From the Server Room to the Board Room: D&O and Cybersecurity Emerging Trends

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With breaches of nearly 150 million Americans’ personal information flooding the news the last few weeks, followed by the filing of more than 50 class action lawsuits to date, and the announcement of an FTC investigation, cybersecurity is squarely on the minds of and on the table in boardrooms across the country. On September 14, 2017, Reed Smith was pleased to host Dawn-Marie Hutchinson, Executive Director with Optiv’s Office of the Chief Information Security Officer, to talk about the latest trends in information security and to support boards in this important emerging area. Coming out of the webinar, one of the most important questions that came up was not so much “What should boards do?” but what are boards actually doing, and how boards and executives can benchmark.

Importantly, this is an issue that has been closely monitored by and extensively analyzed by the National Association of Corporate Directors (“NACD”). Not only has the group surveyed directors, but it has also written a handbook with extensive guidance for officers and directors. The guidance comes at a very critical time as the market has been flooded with white papers and other guidance for information security pros and CIOs on how to talk to boards about cybersecurity risk. At the same time, boards are asking among themselves and their advisers, what they should do or be doing. The NACD identified five things it believes boards should be doing. These activities include:

  1. Consider the Whole Enterprise. Cybersecurity is more than just an IT issue, and it should be approached holistically, including with respect to people, process and technology.
  2. Know the Law. Boards should be familiar with their own legal obligations and duties, AND those of the organization and business they are tasked with overseeing.
  3. Access Expertise. Both the quantity and the quality of the board’s discussions relating to cybersecurity matter. In addition to appropriate time and discussion at meetings, the board, as with other areas, can and should have access to experts to help inform their decision-making and oversight.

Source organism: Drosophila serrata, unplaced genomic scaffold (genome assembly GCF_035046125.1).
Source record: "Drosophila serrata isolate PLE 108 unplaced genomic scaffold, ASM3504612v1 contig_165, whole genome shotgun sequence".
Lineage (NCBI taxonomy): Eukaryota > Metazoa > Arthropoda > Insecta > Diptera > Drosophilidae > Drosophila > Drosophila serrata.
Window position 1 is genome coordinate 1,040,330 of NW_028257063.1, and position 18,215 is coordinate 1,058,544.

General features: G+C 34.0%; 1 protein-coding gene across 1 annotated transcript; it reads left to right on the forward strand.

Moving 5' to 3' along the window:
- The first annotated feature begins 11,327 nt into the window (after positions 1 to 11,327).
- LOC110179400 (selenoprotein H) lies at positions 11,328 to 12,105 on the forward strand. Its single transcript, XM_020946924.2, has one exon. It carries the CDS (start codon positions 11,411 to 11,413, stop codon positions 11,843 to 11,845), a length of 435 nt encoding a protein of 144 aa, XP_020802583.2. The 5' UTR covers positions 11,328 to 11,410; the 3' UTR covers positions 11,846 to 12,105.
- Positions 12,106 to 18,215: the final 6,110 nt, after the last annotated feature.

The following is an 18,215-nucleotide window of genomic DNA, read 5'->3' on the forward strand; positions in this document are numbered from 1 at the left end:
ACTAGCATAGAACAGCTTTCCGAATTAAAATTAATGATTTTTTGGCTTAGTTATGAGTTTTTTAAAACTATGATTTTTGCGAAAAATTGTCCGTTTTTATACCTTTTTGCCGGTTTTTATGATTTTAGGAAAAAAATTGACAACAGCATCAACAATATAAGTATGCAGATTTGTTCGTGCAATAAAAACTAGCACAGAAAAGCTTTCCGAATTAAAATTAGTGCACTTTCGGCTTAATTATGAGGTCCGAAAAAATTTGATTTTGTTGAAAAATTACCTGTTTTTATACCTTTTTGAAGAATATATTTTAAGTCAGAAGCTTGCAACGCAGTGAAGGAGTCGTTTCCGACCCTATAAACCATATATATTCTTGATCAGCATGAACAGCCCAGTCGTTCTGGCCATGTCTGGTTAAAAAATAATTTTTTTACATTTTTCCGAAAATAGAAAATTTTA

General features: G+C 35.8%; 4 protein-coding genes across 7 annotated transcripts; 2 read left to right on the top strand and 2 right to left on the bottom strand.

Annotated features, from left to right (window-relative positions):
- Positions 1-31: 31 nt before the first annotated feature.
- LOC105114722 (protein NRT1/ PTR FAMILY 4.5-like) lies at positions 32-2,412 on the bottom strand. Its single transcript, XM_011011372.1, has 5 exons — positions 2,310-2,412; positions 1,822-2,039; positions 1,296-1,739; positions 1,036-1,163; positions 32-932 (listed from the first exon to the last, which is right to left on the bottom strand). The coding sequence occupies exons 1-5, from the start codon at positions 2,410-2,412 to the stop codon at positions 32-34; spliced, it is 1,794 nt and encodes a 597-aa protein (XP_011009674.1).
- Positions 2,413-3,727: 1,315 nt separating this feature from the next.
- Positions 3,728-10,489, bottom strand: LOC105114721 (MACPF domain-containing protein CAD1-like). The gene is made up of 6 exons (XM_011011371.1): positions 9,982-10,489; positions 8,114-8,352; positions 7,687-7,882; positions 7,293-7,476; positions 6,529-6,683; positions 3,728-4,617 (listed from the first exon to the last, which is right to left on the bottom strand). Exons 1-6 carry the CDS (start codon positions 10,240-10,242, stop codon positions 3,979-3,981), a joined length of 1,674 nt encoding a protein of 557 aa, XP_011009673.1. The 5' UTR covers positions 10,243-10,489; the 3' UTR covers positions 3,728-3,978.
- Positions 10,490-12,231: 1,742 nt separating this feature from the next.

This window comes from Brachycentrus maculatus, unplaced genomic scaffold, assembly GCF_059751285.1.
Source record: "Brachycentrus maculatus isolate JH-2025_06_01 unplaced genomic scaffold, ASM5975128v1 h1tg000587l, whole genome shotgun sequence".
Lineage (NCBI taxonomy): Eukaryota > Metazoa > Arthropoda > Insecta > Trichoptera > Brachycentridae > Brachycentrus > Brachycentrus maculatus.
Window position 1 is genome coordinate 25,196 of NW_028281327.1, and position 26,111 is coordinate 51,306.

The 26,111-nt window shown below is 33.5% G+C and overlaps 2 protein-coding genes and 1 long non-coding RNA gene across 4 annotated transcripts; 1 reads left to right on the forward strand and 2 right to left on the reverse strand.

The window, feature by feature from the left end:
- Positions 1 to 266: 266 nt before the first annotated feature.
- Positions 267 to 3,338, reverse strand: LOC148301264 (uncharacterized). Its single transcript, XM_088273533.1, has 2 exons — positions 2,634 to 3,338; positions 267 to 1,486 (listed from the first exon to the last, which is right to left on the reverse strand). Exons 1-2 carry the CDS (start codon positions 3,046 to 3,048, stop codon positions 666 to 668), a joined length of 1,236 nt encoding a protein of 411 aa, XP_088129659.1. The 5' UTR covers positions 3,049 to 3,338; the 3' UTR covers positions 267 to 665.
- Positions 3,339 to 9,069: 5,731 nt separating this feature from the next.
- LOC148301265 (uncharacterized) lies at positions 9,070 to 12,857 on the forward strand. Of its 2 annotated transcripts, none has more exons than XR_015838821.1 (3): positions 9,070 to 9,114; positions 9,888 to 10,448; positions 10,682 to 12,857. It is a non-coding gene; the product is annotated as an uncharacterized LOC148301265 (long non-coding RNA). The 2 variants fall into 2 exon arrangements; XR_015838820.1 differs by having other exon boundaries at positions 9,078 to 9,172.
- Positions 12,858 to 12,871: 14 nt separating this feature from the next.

4. Set Expectations. Many surveys suggest that while executive teams say cybersecurity is important, senior managers, a few levels down in the organization, may hear different messages. Board leadership and interest can help align and create the right tone and accountability.
  5. Manage Risks. Ultimately, the board can help ensure that risks are managed with intentionality. The board is in a unique position to identify, avoid, mitigate, transfer or accept risks, and to provide advice on the right mix of each of these strategies, including identifying and guiding the organization’s tolerance for risk.

So, what are boards actually doing and how are they approaching these issues? While “Big Picture” risks are considered at the full board level in 96 percent of NACD’s responding boards, only 46 percent of those responding identified cyber risk as an issue that is discussed among the full board. Rather, 51 percent of boards focus on cybersecurity risks at the Audit Committee level. Increasingly, boards have come under some scrutiny for and are looking to strengthen both technology and risk expertise. At the same time, the NACD’s guidance makes no specific recommendation that boards have cybersecurity expertise, and rather suggests that the board itself is best equipped to use its business judgment to determine the competencies its members require.